Ouch. This hurts to read.
No bad big idea achieves its full cultural potential without first being sacralized by Wired magazine. Crowdsourcing is no different. In June 2006 the tech industry’s bible ran a story called “The Rise of Crowdsourcing” (the cover headline was more typically hyperbolic: “A Billion Amateurs Want Your Job”). “The new pool of cheap labor,” the article’s writer, Jeff Howe, explained, is “everyday people using their spare cycles to create content, solve problems, even do corporate R&D.”
The casual characterization of human beings as something like modular computer components, complete with their “spare cycles,” was a revealing tic, one that has gone on to mark much of the subsequent popular literature on crowdsourcing. In this field, humans are required only so long as they complete the minimum amount of work that cannot be done by software. Even if they are replacing highly paid and skilled human beings, they are still treated like vestigial parts of a machine. As a driver for UberX—a vast, imperious experiment in crowdsourcing amateur drivers to replace cabbies, with their thorny regulations and job security—told Re/code as part of a complaint about Uber’s company policies, “We have become the functional end of the app.”
And that’s the ugly, dystopian truth at the heart of the networked digital economy: crowdsourced workers are expected to work seamlessly with software, following its commands. Software has replaced corporate bureaucracy as the inscrutable taskmaster. It’s become practically a legal entity unto itself. Millions of dollars in potential tort awards now depend on if and how Uber drivers are interacting with the app when they get into traffic accidents, run over pedestrians, or assault passengers. In March Uber announced new limited insurance coverage for UberX drivers, but the company continues to downplay its liabilities. After all, it’s not even a transportation or taxi firm but a “transportation network company” or, as it’s also been referred to, a “peer-to-peer ride-sharing service.” Uber engineers just make the app; what happens to people using it is of little concern to them.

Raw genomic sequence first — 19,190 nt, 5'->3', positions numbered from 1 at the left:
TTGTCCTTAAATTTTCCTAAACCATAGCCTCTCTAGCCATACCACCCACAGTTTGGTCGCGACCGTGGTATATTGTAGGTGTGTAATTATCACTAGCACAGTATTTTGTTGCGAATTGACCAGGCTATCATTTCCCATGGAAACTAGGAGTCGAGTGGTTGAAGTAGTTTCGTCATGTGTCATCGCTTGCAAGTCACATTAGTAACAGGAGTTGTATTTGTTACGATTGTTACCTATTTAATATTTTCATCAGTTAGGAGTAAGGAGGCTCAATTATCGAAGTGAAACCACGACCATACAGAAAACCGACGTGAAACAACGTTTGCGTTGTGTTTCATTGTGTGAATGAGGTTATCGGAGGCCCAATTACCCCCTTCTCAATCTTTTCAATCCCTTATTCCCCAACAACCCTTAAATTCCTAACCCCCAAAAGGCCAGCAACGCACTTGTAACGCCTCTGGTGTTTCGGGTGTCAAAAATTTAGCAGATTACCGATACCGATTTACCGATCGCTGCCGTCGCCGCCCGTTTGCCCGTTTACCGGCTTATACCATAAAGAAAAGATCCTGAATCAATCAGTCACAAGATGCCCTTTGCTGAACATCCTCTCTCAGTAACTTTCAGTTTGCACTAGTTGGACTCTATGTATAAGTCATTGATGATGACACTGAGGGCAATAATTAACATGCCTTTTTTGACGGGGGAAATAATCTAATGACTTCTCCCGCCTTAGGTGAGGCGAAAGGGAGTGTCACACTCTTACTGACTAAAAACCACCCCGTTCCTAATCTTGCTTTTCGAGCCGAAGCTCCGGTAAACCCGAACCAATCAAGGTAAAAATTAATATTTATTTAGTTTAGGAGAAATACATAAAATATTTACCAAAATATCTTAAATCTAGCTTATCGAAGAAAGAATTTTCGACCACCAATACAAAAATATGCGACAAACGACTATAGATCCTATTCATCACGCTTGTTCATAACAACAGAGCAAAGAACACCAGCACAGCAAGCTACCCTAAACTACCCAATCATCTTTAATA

This combination of treating humans like machines and recasting work as something different—something casual, informal, and frivolously fun—is a perennial selling point for the digital world’s army of crowdsourcing consultants. At the same time, it’s an all-too-obvious horror show for anyone still clinging to any critical detachment from the booster-mad tech scene. “Distributed labor networks are using the Internet to exploit the spare processing power of millions of human brains,” Howe explained, as if people are just waiting for corporations to call up and ask if they have any extra neurons available. The corollary is that people shouldn’t expect much for donating these spare cycles, but corporations can profit tremendously.
Read the entire article here.